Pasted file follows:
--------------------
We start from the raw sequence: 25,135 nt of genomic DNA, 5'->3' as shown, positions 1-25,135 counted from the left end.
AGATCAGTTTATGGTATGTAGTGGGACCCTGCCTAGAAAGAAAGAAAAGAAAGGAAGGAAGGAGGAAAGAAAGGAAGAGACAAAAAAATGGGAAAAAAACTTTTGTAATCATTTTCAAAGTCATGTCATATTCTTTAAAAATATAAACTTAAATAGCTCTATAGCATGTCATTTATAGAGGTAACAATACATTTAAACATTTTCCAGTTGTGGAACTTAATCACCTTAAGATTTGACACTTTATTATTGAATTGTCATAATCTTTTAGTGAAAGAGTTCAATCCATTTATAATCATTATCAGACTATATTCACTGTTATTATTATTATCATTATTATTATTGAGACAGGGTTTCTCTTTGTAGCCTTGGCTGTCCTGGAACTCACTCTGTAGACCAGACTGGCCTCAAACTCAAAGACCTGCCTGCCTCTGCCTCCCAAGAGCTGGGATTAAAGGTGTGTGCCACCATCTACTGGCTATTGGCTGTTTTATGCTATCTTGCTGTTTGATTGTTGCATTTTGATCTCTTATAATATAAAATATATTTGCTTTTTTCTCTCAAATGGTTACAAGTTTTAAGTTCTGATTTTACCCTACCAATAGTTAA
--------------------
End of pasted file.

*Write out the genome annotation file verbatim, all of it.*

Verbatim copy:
We start from the raw sequence: 25,135 nt of genomic DNA, 5'->3' as shown, positions 1-25,135 counted from the left end.
AGATCAGTTTATGGTATGTAGTGGGACCCTGCCTAGAAAGAAAGAAAAGAAAGGAAGGAAGGAGGAAAGAAAGGAAGAGACAAAAAAATGGGAAAAAAACTTTTGTAATCATTTTCAAAGTCATGTCATATTCTTTAAAAATATAAACTTAAATAGCTCTATAGCATGTCATTTATAGAGGTAACAATACATTTAAACATTTTCCAGTTGTGGAACTTAATCACCTTAAGATTTGACACTTTATTATTGAATTGTCATAATCTTTTAGTGAAAGAGTTCAATCCATTTATAATCATTATCAGACTATATTCACTGTTATTATTATTATCATTATTATTATTGAGACAGGGTTTCTCTTTGTAGCCTTGGCTGTCCTGGAACTCACTCTGTAGACCAGACTGGCCTCAAACTCAAAGACCTGCCTGCCTCTGCCTCCCAAGAGCTGGGATTAAAGGTGTGTGCCACCATCTACTGGCTATTGGCTGTTTTATGCTATCTTGCTGTTTGATTGTTGCATTTTGATCTCTTATAATATAAAATATATTTGCTTTTTTCTCTCAAATGGTTACAAGTTTTAAGTTCTGATTTTACCCTACCAATAGTTAA